April 11, 2005

Three U.S. Presidents Discuss John Paul's View of War

I originally posted these thoughts to In Today's News on April 8.

Amy Wellborn posted that day to a Newsweek article describing three U.S. president's discussing the late Holy Father's position on war and peace.

Actually, Clinton comes closest to understanding the late Holy Father's position, but still misses the mark somewhat.

I think he favored defensive wars, if you will, or wars in defense of innocent people being slaughtered. I think he thought that you shouldn't initiate war, even against oppressive people, unless there was some immediate human tragedy pending. That was the feeling I had in dealing with him.
Clinton is absolutely right that John Paul held the position that a nation should not initiate war, but that rule was absolute for John Paul and did not allow the exceptions Clinton implied.

However, John Paul did believe that an international body could initiate war if there "was some immediate human tragedy". Yet, even in this case, it could not be a "pending" tragedy.

Even in the cause of a humanitarian mission, an international body is bound by just war criteria not to act as an initiator of war until after non-violent resistance within the oppressed nation has been tried and failed, and all other diplomatic means have failed.

Here are the late Holy Father's own words from his January 2000 adress on the celebration of World Peace Day:
Clearly, when a civilian population risks being overcome by the attacks of an unjust aggressor and political efforts and non-violent defense prove to be of no avail, it is legitimate and even obligatory to take concrete measures to disarm the aggressor. These measures however must be limited in time and precise in their aims. They must be carried out in full respect for international law, guaranteed by an authority that is internationally recognized and, in any event, never left to the outcome of armed intervention alone.
The Pope would never have approved of the United States acting alone against Milosovich, as Clinton implies.

If he approved of our actions against Milosovich, it was because it met the criteria of being a defense of innocent persons, was an absolute last resort, and was authorized by an international body.

Nor would the Pope ever approve of pre-emptive action to "destroy a threat before it materializes" as G.W. Bush advocates.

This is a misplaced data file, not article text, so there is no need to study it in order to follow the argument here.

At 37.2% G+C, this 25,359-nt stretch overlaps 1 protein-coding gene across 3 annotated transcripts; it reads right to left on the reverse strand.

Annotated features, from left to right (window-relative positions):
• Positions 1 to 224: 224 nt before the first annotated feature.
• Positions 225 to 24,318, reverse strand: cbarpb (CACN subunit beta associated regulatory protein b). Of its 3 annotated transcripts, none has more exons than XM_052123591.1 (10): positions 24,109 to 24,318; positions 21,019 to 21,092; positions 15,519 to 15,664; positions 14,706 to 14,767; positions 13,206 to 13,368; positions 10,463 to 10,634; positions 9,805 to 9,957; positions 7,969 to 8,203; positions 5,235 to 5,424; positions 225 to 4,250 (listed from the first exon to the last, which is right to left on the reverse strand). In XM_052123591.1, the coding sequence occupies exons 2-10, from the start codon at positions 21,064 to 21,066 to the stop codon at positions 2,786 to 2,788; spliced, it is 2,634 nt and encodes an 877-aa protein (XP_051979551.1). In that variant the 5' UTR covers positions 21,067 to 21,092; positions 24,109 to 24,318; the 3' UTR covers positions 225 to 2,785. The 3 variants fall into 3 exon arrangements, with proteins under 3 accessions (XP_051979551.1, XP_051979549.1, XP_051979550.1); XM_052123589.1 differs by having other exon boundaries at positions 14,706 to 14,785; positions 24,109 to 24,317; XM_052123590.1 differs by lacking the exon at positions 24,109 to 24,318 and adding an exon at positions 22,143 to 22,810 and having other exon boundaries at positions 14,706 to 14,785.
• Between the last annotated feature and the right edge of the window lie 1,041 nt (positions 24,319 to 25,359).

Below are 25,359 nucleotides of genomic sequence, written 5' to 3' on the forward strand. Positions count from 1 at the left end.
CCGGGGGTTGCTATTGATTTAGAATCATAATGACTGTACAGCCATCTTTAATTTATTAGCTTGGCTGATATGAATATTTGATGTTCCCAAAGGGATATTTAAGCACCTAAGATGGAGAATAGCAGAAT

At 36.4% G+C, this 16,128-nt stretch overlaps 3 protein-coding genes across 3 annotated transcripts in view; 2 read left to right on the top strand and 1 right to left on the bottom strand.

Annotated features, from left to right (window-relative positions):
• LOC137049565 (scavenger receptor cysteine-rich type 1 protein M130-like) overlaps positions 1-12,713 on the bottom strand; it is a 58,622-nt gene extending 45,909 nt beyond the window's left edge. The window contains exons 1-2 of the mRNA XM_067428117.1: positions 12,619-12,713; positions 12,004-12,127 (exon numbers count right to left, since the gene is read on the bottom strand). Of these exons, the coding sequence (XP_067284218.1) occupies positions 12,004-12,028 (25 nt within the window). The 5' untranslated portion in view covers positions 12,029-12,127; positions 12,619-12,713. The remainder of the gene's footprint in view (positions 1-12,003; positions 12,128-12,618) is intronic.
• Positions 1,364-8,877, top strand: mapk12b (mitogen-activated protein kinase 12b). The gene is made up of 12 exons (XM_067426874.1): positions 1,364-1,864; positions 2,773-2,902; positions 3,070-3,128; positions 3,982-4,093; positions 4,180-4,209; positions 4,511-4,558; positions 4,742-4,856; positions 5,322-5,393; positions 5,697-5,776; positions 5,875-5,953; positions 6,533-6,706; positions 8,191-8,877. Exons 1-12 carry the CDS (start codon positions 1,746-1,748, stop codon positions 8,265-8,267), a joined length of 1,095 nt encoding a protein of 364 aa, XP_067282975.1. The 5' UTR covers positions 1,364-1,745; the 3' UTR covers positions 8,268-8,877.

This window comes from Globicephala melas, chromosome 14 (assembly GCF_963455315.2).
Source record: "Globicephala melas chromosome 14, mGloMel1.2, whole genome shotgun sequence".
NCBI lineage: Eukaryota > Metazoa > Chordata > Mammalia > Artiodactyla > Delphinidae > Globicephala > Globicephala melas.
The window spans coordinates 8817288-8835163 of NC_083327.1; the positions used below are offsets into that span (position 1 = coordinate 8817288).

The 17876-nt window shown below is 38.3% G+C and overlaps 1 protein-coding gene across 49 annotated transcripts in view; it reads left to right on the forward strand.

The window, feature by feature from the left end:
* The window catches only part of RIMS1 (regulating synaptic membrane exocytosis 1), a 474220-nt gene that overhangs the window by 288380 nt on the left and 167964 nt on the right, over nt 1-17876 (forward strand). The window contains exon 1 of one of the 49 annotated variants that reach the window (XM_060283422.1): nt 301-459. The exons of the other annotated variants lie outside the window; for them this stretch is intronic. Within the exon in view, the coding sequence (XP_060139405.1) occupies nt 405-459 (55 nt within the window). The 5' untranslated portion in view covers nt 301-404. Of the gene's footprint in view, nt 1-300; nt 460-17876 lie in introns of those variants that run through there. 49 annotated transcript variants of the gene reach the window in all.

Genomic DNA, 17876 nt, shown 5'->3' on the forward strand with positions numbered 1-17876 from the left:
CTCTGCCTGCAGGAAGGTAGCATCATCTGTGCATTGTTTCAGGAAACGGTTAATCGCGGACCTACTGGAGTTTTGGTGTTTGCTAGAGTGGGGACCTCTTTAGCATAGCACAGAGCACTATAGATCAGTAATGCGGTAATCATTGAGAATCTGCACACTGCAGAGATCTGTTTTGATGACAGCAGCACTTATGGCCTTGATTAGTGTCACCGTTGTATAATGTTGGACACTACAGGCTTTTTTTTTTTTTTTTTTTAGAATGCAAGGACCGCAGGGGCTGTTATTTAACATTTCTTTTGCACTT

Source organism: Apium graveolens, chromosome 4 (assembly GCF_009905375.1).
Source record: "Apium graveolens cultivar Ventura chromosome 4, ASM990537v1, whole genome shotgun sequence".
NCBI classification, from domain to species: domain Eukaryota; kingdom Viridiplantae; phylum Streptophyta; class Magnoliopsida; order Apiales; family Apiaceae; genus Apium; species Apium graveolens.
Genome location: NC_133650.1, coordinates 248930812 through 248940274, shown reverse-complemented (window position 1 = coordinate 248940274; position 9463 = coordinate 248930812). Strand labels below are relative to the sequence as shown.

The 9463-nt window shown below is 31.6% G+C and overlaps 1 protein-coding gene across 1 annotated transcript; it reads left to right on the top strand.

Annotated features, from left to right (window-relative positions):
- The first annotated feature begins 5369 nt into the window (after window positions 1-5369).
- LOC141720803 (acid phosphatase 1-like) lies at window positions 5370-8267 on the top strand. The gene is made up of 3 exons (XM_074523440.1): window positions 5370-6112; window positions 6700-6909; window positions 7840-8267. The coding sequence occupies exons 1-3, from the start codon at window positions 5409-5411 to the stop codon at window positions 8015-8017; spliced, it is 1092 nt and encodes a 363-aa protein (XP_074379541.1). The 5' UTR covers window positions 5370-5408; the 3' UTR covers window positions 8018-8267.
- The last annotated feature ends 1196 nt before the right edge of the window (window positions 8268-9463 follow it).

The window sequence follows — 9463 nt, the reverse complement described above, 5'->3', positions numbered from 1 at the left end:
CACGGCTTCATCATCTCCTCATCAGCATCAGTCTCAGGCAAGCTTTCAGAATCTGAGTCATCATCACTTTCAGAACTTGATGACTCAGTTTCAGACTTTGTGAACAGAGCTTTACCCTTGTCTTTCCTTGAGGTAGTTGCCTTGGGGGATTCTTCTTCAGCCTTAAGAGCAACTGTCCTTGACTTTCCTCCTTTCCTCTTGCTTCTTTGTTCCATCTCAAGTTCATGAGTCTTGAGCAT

According to John Paul's catechism, just war is always in defense against agression, minimally understood as an "imminent threat" that is "certain, lasting, and grave".

There are many other references to the late Holy Father's teaching on war as well as references to many of the bishops conferences and the Catechims and Scriptures in my article, Church Teaching on the War in Iraq.

In John Paul's doctrine of war, the intitiator of killing is by definition the agressor, and by definition, morally wrong. Such a notion as pre-emption is an offense against the dignity of human persons revealed in the incarnation event.

Under no circumstances whatsover could one nation inititate war against another nation in John Paul's collective statements on war.

It is never justified to be the first party to initiate war. Without using the term "intrinsically evil", the Pope made his position known through abundant statements that he meant always and everywhere.

Indeed, the "proportionalist" or "consequentialists" moral theologians who were criticized by John Paul because they did not believe anything could ever be called "intrinsically evil" did hold the position that torture and wars of aggressions were two evils that could be considered "virtually intrinsic evils".

You know you must be doing something wrong when John Paul, Ratzinger and the conservatives in the Vatican are condemning your actions, and the liberals on the farthest end of the theological spectrum away from the Vatican are also claiming that you are wrong.

By the way, if any Roman Catholic fighting in Iraq is conflicted in conscience over what I am writing, you do have a moral obligation to consider seriosuly and prayerfully laying down your arms!

I would support any soldier who did this.

If nothing the Pope or I say causes you a conflict in conscience, I hold no hard feelings against you and pray for your safety and quick return. We all must follow our own conscience. I can support the troops without supporting the war.

We must always and everywhere obey conscience over anything anyone else tells us to do.

Obedience to conscience is more important than obedience to the Pope or any military commander or civil law. The Church teaches that God speaks directly to us in the depths of consience!

If you feel a moral obligation to fight in Iraq in the deepest parts of your conscience, I respect that you must obey your conscience.

But when one person's conscience is saying one thing, and another person's is saying something contrary about the exact same issue, if it is one and the same God who is speaking in the depth of conscience, one of the two people is making a mistake in what they hear God saying.

It seems obvious to me in my own conscience that a well formed Roman Catholic conscience, prayerfully guided by natural law reasoning, the Sacred Scriptures, Sacred Tradition, and the authority of the ordinary and universal magisterium examining these teachings objectively should be very deeply troubled in conscience if fighting in Iraq.